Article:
Allison Hoover, AEE undergrad student, travels the world learning about and teaching agricultural education.
Katie Tavenner, PhD student in Rural Sociology and Women's Studies, is one of two College of Agricultural Sciences recipients of a 2014 Graduate Fellowship from the U.S. Borlaug Global Food Security Program. Congratulations, Katie!
An entrepreneurial climate is more important than access to financing and banks in encouraging self-employment growth, according to rural economists. "Because people who get laid off may end up working for themselves, self-employment can be a good news, bad news situation," said Stephan Goetz, professor of agricultural and regional economics, and director of the Northeast Regional Center for Rural Development. "However, the self-employed do tend to support other nearby businesses and that can lead to employment growth and income growth across the county."
In early February, a group of AESE faculty and staff and CED students were part of a Penn State group receiving a Penn State Sustainability Institute ‘Reinvention Fund’ award.
Dr. Wayne Schutjer, AERS department head from March 1985 to December 1987, died suddenly and unexpectedly on February 13, 2014, in Boca Raton, Florida.
The Department of Agricultural Economics, Sociology, and Education seeks Assistant/Associate Professor of Rural Sociology
Daniel Perkins, Professor of Human Development and Family Studies, was featured in the February 2014 Town and Gown ‘Get to know …’ column.
Mark Brennan, Professor of Leadership and Community Development and UNESCO Chair in Rural Community, Leadership, and Youth Development, and Paige Castellanos, Ph.D. graduate student in Rural Sociology, are among this year’s winners of the W. LaMarr Kopp Award.
Despite their typically small size and sparse distribution, farms that sell their products locally may boost economic growth in their communities in some regions of the U.S., according to a team of economists.
Kristal Jones, Rural Sociology and INTAD Ph.D. candidate, is a recipient of the Alumni Association Dissertation Award, Social Sciences category, for 2014-15. She will be recognized with other 2014-2015 recipients of the Alumni Association Dissertation Award at the Graduate School Alumni Society's Spring Social and Recognition Dinner. The Alumni Association Dissertation Award provides funding and recognition to outstanding full-time doctoral students who have passed their comprehensive exams and have received approval of the dissertation topic. This award is considered to be among the most prestigious available to Penn State graduate students and recognizes outstanding achievement in scholarship and professional accomplishment. Congratulations, Kristal!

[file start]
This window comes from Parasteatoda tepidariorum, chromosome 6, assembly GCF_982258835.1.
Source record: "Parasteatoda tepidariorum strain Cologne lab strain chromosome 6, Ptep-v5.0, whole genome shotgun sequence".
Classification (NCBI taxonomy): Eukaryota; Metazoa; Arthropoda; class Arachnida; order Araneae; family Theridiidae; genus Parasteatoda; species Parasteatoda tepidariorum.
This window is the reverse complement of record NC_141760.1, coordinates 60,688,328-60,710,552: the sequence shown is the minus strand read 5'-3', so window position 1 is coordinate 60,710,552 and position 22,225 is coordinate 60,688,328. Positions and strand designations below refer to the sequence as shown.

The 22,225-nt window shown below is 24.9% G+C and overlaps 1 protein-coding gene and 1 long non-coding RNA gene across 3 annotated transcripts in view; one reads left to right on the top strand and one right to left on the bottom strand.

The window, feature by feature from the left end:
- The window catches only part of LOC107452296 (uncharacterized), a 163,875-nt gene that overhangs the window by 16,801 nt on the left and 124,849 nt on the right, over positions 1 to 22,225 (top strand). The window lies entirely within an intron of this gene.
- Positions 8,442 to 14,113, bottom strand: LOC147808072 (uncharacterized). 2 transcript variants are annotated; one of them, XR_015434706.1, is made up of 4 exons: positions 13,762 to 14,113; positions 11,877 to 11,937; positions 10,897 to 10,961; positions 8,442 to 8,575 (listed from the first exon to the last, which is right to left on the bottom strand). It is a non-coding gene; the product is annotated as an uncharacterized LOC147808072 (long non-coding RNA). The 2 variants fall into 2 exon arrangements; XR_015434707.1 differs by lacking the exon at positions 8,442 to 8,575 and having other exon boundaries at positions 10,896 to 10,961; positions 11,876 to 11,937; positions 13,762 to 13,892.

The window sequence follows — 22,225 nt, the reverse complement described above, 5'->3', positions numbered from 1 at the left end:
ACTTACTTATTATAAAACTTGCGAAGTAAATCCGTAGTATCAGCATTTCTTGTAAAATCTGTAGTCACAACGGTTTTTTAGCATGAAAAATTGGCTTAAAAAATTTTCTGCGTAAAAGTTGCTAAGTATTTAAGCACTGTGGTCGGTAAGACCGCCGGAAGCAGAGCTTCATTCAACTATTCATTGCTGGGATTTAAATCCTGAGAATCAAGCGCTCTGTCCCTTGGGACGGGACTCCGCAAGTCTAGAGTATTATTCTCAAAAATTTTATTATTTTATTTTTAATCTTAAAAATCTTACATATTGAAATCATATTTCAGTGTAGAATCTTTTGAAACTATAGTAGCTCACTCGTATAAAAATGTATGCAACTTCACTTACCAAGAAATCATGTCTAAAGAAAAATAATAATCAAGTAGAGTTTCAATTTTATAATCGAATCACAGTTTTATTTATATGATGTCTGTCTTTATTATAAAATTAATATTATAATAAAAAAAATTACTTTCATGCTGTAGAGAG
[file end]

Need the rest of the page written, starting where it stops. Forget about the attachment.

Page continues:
A research team led by Stephan Goetz, Professor of Agricultural and Regional Economics and Director of Northeast Regional Center for Rural Development (NERCRD), has launched a quarterly newsletter that will provide updates on the research and outreach activities of the $5 million, U.S. Department of Agriculture-funded project called Enhancing Food Security in the Northeast through Regional Food Systems. The project seeks to determine whether greater reliance on regionally produced food could improve food access and affordability in disadvantaged communities, while also benefiting farmers, food supply chain firms and others in the food system.